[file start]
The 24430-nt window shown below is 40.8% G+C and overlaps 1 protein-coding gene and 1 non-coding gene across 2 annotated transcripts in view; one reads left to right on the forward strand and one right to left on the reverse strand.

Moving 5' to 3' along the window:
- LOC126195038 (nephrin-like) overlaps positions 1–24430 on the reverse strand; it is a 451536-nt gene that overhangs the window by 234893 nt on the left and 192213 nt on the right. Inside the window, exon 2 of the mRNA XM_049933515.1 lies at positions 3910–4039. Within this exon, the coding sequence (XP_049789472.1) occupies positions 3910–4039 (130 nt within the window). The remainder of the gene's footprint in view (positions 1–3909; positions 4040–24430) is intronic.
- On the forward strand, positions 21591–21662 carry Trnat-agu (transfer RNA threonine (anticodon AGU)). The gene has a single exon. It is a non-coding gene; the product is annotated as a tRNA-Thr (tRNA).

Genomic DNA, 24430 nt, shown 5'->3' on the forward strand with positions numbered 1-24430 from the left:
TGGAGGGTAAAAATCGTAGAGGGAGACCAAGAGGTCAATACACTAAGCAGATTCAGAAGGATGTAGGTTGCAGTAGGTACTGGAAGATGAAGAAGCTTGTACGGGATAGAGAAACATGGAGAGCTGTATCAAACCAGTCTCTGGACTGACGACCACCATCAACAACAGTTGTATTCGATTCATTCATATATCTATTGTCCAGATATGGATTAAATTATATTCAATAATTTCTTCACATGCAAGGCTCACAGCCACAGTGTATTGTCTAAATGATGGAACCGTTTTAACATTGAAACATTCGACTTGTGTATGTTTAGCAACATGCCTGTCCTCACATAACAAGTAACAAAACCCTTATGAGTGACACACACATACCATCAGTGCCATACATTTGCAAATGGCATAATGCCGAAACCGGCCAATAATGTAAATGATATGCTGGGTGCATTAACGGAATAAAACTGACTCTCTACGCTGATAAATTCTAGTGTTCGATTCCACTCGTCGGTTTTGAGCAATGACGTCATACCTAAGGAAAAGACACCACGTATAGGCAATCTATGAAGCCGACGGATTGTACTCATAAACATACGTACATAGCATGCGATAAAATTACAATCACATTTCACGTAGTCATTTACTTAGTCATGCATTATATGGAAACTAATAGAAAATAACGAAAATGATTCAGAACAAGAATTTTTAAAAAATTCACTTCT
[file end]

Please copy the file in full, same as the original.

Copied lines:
The 24430-nt window shown below is 40.8% G+C and overlaps 1 protein-coding gene and 1 non-coding gene across 2 annotated transcripts in view; one reads left to right on the forward strand and one right to left on the reverse strand.

Moving 5' to 3' along the window:
- LOC126195038 (nephrin-like) overlaps positions 1–24430 on the reverse strand; it is a 451536-nt gene that overhangs the window by 234893 nt on the left and 192213 nt on the right. Inside the window, exon 2 of the mRNA XM_049933515.1 lies at positions 3910–4039. Within this exon, the coding sequence (XP_049789472.1) occupies positions 3910–4039 (130 nt within the window). The remainder of the gene's footprint in view (positions 1–3909; positions 4040–24430) is intronic.
- On the forward strand, positions 21591–21662 carry Trnat-agu (transfer RNA threonine (anticodon AGU)). The gene has a single exon. It is a non-coding gene; the product is annotated as a tRNA-Thr (tRNA).

Genomic DNA, 24430 nt, shown 5'->3' on the forward strand with positions numbered 1-24430 from the left:
TGGAGGGTAAAAATCGTAGAGGGAGACCAAGAGGTCAATACACTAAGCAGATTCAGAAGGATGTAGGTTGCAGTAGGTACTGGAAGATGAAGAAGCTTGTACGGGATAGAGAAACATGGAGAGCTGTATCAAACCAGTCTCTGGACTGACGACCACCATCAACAACAGTTGTATTCGATTCATTCATATATCTATTGTCCAGATATGGATTAAATTATATTCAATAATTTCTTCACATGCAAGGCTCACAGCCACAGTGTATTGTCTAAATGATGGAACCGTTTTAACATTGAAACATTCGACTTGTGTATGTTTAGCAACATGCCTGTCCTCACATAACAAGTAACAAAACCCTTATGAGTGACACACACATACCATCAGTGCCATACATTTGCAAATGGCATAATGCCGAAACCGGCCAATAATGTAAATGATATGCTGGGTGCATTAACGGAATAAAACTGACTCTCTACGCTGATAAATTCTAGTGTTCGATTCCACTCGTCGGTTTTGAGCAATGACGTCATACCTAAGGAAAAGACACCACGTATAGGCAATCTATGAAGCCGACGGATTGTACTCATAAACATACGTACATAGCATGCGATAAAATTACAATCACATTTCACGTAGTCATTTACTTAGTCATGCATTATATGGAAACTAATAGAAAATAACGAAAATGATTCAGAACAAGAATTTTTAAAAAATTCACTTCT